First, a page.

Previously, the IRS had two programs, Offshore Voluntary Disclosure Program (2009) and Offshore Voluntary Disclosure Initiative (2011), which have been discontinued. In their place, the IRS has implemented a new program “affectionately” known as Son of OVDP, but is still known as OVDP.
The main difference to the new OVDP is that there is no deadline. The stipulation is that the IRS demands full cooperation, because if you get caught concealing foreign assets while you are in the program, all bets are off. Also, you need to act quickly, as the IRS has the option to end or adjust OVDP at its discretion, which could mean a change in guidelines or an increase in penalties.
There are three steps to OVDP:
Step 1: The taxpayer must submit a pre-clearance request to Criminal Investigations on Form 14457. The latest version of the form was released in March 2019.
Step 2: After pre-clearance, the taxpayer is subject to a six-year voluntary disclosure program.
Step 3: Penalty framework. The taxpayer will pay a 75 percent fraud penalty for the highest tax deficiency
So, that is the low-down for taxpayers who were in willful violation of FBAR. Now, let us take a look at the programs for non-willful violations.
Streamlined Programs allow you to come into the program if you have made a non-willful violation. Remember, this is a very fact-sensitive determination, and you likely should seek tax counsel’s advice on whether your circumstances would allow you to qualify.
The benefit of these programs is that you can walk away with only paying a 5 percent penalty after making full disclosures. However, you should really approach this with caution because there are no guarantees and an audit may accompany to verify that the disclosures are full and complete.
The requirements for this program are:
Before we delve into the non-willful compliance programs, we should take a look at how the IRS defines non-wilful. For streamlined programs, the IRS defines non-willful as “conduct that is due to negligence, inadvertence, or mistake or conduct that is the result of a good faith misunderstanding of the requirement of the law.” You are going to have to prove your case to the IRS (under threat of perjury and punishment) that your actions were not intentional.
Here are some questions that the IRS will hard want answers to:
The IRS is also going to want to know about your tax preparer and what information you may or may not have given them:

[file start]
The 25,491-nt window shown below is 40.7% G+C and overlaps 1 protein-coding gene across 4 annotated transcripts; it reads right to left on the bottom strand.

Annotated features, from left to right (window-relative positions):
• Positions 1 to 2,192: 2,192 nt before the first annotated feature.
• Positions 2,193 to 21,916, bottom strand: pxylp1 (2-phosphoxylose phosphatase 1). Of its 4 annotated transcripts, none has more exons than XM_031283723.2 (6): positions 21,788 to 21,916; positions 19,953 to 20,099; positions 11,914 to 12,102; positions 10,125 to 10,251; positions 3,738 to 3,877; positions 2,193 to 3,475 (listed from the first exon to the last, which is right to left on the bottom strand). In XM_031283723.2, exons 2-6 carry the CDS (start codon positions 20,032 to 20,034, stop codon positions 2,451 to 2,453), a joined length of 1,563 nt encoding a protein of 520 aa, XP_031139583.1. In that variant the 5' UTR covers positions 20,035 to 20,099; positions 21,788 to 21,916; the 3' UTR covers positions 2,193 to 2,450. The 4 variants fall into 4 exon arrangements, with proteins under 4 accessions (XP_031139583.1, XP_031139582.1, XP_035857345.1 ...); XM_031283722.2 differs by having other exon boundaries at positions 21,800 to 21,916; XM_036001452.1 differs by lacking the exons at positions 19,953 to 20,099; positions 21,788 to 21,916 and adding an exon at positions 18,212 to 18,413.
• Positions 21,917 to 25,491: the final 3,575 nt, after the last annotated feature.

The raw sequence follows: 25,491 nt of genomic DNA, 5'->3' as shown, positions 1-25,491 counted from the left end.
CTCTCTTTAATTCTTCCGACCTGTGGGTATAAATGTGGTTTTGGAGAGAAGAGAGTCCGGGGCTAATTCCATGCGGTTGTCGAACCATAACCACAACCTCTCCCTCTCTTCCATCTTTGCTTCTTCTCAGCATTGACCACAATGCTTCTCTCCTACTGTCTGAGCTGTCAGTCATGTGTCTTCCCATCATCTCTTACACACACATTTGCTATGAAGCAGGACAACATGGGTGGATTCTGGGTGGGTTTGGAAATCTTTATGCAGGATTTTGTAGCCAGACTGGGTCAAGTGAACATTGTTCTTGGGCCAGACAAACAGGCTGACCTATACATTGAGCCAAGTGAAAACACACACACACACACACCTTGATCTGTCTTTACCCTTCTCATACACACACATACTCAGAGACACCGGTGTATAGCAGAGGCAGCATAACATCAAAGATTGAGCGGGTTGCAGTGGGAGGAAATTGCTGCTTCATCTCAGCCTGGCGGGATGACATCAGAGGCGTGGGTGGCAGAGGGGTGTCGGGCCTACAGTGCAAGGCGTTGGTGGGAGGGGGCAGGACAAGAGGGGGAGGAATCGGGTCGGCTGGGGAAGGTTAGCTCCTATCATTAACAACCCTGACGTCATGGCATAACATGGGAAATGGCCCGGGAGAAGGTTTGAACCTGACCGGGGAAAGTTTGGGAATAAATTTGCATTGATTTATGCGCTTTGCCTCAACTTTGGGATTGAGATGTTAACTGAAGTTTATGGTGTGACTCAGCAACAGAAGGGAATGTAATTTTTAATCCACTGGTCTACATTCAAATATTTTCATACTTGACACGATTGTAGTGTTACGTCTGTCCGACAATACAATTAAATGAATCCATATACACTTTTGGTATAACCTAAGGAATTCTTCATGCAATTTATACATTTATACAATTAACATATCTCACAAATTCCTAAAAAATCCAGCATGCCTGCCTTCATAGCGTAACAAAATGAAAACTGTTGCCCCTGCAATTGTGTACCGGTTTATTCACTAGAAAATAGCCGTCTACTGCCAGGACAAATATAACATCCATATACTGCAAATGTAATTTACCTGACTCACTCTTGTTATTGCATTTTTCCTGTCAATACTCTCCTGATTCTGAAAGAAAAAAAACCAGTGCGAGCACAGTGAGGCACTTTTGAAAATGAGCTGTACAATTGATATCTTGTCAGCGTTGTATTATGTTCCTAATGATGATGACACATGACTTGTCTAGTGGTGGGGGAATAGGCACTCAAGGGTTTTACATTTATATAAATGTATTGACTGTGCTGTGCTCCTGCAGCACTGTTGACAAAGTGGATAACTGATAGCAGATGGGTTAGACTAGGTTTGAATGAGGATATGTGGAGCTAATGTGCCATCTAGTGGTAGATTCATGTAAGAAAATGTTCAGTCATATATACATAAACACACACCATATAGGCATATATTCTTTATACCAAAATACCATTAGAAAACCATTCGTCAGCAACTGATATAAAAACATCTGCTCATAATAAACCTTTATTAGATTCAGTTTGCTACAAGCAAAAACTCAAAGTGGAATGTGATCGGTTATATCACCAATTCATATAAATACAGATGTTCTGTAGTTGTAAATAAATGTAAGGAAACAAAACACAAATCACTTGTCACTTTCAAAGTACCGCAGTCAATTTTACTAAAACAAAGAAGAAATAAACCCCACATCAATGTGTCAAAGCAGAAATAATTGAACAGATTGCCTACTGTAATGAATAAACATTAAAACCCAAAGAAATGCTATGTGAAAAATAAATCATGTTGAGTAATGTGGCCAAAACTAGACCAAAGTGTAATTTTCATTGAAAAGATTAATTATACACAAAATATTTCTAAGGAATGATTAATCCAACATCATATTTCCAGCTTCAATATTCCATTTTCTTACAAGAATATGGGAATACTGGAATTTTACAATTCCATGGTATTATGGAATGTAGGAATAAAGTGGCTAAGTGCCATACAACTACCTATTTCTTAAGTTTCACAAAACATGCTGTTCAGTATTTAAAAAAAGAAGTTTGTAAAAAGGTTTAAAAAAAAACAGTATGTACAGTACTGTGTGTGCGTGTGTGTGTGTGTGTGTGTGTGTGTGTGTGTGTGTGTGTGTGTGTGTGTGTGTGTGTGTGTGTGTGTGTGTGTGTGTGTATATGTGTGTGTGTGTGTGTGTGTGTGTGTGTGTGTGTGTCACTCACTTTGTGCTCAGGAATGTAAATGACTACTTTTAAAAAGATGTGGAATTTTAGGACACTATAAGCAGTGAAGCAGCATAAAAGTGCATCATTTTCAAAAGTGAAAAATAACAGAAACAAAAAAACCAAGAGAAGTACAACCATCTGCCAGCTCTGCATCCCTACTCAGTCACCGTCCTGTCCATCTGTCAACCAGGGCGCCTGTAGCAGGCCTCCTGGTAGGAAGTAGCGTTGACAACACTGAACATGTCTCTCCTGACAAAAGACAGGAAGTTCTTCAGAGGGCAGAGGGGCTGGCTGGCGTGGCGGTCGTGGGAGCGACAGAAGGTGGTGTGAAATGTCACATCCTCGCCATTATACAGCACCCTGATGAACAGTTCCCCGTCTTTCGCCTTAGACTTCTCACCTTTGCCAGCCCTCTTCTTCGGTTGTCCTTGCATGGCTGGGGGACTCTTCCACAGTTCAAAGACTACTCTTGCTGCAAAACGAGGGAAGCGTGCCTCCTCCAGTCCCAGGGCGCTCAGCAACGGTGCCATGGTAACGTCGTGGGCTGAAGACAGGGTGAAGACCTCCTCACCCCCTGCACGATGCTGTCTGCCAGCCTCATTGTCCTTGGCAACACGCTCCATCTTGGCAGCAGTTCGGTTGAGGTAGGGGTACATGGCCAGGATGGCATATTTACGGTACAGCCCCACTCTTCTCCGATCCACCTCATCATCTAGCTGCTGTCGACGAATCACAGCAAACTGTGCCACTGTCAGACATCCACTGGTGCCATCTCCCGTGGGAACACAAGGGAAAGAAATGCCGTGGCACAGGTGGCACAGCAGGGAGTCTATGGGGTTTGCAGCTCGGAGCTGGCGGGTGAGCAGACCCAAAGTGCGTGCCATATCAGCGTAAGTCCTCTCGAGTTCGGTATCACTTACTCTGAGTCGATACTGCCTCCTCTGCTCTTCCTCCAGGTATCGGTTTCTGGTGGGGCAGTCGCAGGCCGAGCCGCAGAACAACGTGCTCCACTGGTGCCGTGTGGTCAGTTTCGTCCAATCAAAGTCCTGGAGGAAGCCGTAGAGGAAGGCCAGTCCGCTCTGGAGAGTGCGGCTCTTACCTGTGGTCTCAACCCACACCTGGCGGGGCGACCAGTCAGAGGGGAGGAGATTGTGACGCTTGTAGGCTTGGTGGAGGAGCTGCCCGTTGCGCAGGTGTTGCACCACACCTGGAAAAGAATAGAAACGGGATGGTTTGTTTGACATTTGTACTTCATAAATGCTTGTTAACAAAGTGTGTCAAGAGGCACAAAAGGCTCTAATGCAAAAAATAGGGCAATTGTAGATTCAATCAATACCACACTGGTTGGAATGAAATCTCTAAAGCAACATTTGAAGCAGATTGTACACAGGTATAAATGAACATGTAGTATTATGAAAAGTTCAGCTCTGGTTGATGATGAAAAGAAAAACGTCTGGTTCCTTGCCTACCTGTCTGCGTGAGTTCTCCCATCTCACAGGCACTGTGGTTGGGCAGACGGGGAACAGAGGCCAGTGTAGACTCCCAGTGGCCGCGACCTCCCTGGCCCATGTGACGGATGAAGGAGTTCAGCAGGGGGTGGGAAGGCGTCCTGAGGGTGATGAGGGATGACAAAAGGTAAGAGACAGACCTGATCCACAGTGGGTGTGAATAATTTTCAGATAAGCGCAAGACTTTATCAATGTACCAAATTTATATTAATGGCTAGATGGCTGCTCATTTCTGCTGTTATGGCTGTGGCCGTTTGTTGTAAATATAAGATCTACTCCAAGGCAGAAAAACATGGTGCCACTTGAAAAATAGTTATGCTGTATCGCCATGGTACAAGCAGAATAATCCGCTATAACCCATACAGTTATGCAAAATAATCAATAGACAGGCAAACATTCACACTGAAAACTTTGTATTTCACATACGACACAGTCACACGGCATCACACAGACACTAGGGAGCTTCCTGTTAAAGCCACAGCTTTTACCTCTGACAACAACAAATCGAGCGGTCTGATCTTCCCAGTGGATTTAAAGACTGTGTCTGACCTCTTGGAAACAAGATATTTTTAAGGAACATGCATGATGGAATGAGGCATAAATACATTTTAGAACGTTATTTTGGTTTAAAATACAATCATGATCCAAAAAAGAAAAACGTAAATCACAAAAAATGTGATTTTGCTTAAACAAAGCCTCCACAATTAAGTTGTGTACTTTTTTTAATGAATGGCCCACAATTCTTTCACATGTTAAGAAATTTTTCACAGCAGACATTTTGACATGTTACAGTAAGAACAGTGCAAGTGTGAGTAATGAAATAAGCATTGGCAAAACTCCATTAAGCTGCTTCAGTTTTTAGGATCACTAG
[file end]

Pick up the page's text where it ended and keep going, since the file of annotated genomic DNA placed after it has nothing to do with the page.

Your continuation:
As you have probably deduced, it is pretty difficult to prove non-willfulness to the IRS, but you can certainly try. Let me say this … whether or not you decide to retain our firm to assist you … you would be doing yourself a great disservice to try to face this on your own. As it has been stated before, the IRS is serious about going after these offshore accounts and wringing as much tax revenue (including penalties) out of them as possible. Make one dubious or incomplete answer to any of these (and other) questions, and you could seriously sabotage your chances at passing the non-willful tests and any hope of getting into one of the streamlined programs.
The main differences between SFOP and SDOP is that in SDOP, the taxpayer qualifies as a resident taxpayer; in SFOP, you are classified as a non-resident U.S. taxpayer. Secondly, for SFOP, all penalties are waived; the taxpayer only needs to file original or amended returns, pay taxes and interest due over a three-year period, and file delinquent or amended FBARs for the most recent six years.
For SDOP, the taxpayer must have filed original returns, amended returns and paid taxes and interest due over a three-year period and a 5 percent miscellaneous penalty on the highest account balances of the taxpayer’s offshore assets (using a six-year look back period and the year-end balances).
The first step that must be taken for both SFOP and SDOP is to file Forms 14654 (domestic) and 14653 (overseas). These are certification forms and are extremely complex. That is why we cannot stress strongly enough that you should have an expert in tax law help you complete this, and other resolution program forms.
Forms needed: 14653 (certification form)
Additional Requirements: The taxpayer was outside of the U.S. for at least 330 full days for one of the streamline years. Temporary presence of the taxpayer in the U.S. or maintenance of a dwelling in the U.S. by an individual necessarily means that the taxpayer’s “abode” is in the U.S. (non-residency requirements). Taxpayers who are green card holders or not U.S. citizens,meet the non-residency requirement if they did not meet the “substantial presence” test for any of the past three years for which the U.S. tax return date has passed.
In addition to completing and submitting the required forms and paying all taxes and penalties, the you must:
Once you are have met the eligibility for SFOP, the process is as follows:
Forms needed: Form 14654 (certification form)
Additional Steps: You must file amended tax returns and file all required informational returns (for example: 3520, 3520-A, 5471, 5472, 8938, 926, and 8621)
You must also file any delinquent FBARs for any of the last six years missing a filing.
In addition to completing and submitting the required forms and paying all taxes and penalties, then you must:
Once you are have met the eligibility for SDOP, the process is as follows:
As we have mentioned, one major difference between SFOP and SDOP is that SDOP incurs a 5 percent miscellaneous penalty on the highest aggregate balance or value of the taxpayer’s foreign financial assets that are subject to the miscellaneous offshore penalty during the years in the covered FBAR period. The following are assets that are included in the penalty assessment.
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